A process to place the monarch butterfly on the federal Endangered Species List is underway. It's part of an effort to protect it from rapidly declining numbers.
Over the past several years, the annual count for monarch butterflies has seen a gradual upswing at the popular grove in Pismo Beach. Cal Poly Professor Denis Frey has been tabulating the local migration numbers since the early 90s, and has shown wide swings in peak totals, according to the Pismo Beach Monarch Butterfly Grove website.
The 1990/1991 year saw the largest gathering of butterflies, with 230,000 counted. Just two years later, that number had fallen to 20,000.
However, since a reading of 17,000 in 2009/2010, the numbers have slowly been rising. The most recent peak grove count totaled 34,000 a year ago.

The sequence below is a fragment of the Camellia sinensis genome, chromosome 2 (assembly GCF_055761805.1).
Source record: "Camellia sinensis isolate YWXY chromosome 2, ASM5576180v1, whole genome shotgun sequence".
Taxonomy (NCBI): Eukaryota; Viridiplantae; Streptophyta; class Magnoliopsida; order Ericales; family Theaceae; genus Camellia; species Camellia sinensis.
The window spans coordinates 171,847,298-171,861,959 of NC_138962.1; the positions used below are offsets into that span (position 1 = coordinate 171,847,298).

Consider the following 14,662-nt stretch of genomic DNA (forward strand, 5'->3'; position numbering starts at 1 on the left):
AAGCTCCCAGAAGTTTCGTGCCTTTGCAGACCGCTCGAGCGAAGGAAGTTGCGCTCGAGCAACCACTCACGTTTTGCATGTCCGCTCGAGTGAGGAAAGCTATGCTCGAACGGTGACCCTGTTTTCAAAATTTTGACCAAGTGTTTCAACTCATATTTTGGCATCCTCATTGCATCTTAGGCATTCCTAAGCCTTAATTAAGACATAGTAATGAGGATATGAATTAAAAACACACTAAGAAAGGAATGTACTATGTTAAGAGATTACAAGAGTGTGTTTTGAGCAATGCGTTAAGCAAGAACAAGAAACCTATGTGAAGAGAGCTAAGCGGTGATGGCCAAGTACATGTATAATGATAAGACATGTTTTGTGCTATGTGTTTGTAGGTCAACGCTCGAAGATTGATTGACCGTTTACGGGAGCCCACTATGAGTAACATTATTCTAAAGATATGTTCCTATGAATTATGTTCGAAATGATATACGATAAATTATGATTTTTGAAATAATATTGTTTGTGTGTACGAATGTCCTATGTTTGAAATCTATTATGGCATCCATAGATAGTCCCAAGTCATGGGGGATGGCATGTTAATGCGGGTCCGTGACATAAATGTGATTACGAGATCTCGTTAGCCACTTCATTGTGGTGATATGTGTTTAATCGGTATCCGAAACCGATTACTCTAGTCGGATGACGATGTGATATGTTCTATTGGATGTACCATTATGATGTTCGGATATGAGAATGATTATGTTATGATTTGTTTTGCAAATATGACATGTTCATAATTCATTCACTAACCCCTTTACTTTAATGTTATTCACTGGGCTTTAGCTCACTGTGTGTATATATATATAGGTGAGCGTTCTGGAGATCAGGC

Nationally, the species is seeing a steep decline of as much as 90 percent according to PBS.
Pam Bierce with the U.S. Fish and Wildlife Service in Sacramento says this effort to place the monarch butterfly on the Endangered Species List requires a public comment period to be completed. That period opened on December 31, 2014 and will remain open through March 2 of this year.
Information about the monarch's migration trends, scientific data, and conservation efforts will be gathered during this period.
"We take that information and then the next step is a twelve month finding," said Bierce regarding . "All of this information is gone over, and then at that point in time, we'll come back with a finding."
The federal government says the loss of milkweed—the monarch caterpillar's only food source—and pesticide exposure are among the top threats to the species.